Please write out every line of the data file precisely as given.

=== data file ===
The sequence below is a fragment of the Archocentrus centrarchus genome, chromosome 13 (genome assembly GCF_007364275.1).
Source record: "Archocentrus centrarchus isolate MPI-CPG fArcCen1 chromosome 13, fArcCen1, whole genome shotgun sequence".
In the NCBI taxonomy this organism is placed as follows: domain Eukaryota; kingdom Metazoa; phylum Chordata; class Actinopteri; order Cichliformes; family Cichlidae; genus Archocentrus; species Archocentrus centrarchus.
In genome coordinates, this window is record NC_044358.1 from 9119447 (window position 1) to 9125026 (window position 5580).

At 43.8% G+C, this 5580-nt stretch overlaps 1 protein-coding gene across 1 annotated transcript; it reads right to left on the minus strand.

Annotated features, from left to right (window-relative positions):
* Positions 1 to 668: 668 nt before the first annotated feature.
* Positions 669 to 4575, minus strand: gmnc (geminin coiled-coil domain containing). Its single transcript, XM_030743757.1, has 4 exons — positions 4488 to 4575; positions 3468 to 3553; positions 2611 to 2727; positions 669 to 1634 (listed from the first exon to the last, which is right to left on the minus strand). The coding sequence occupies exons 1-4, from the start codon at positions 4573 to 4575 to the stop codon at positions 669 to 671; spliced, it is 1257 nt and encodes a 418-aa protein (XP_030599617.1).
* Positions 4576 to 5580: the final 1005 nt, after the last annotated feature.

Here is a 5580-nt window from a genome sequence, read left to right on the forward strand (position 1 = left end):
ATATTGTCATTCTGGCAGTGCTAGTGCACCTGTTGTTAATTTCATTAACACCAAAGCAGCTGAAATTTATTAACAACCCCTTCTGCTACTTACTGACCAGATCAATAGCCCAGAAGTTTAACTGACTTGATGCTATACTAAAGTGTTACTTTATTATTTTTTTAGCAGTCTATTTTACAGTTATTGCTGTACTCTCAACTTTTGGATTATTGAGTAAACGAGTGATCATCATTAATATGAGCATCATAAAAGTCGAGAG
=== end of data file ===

The sequence below is a fragment of the Archocentrus centrarchus genome, chromosome 13 (genome assembly GCF_007364275.1).
Source record: "Archocentrus centrarchus isolate MPI-CPG fArcCen1 chromosome 13, fArcCen1, whole genome shotgun sequence".
In the NCBI taxonomy this organism is placed as follows: domain Eukaryota; kingdom Metazoa; phylum Chordata; class Actinopteri; order Cichliformes; family Cichlidae; genus Archocentrus; species Archocentrus centrarchus.
In genome coordinates, this window is record NC_044358.1 from 9119447 (window position 1) to 9125026 (window position 5580).

At 43.8% G+C, this 5580-nt stretch overlaps 1 protein-coding gene across 1 annotated transcript; it reads right to left on the minus strand.

Annotated features, from left to right (window-relative positions):
* Positions 1 to 668: 668 nt before the first annotated feature.
* Positions 669 to 4575, minus strand: gmnc (geminin coiled-coil domain containing). Its single transcript, XM_030743757.1, has 4 exons — positions 4488 to 4575; positions 3468 to 3553; positions 2611 to 2727; positions 669 to 1634 (listed from the first exon to the last, which is right to left on the minus strand). The coding sequence occupies exons 1-4, from the start codon at positions 4573 to 4575 to the stop codon at positions 669 to 671; spliced, it is 1257 nt and encodes a 418-aa protein (XP_030599617.1).
* Positions 4576 to 5580: the final 1005 nt, after the last annotated feature.

Here is a 5580-nt window from a genome sequence, read left to right on the forward strand (position 1 = left end):
ATATTGTCATTCTGGCAGTGCTAGTGCACCTGTTGTTAATTTCATTAACACCAAAGCAGCTGAAATTTATTAACAACCCCTTCTGCTACTTACTGACCAGATCAATAGCCCAGAAGTTTAACTGACTTGATGCTATACTAAAGTGTTACTTTATTATTTTTTTAGCAGTCTATTTTACAGTTATTGCTGTACTCTCAACTTTTGGATTATTGAGTAAACGAGTGATCATCATTAATATGAGCATCATAAAAGTCGAGAG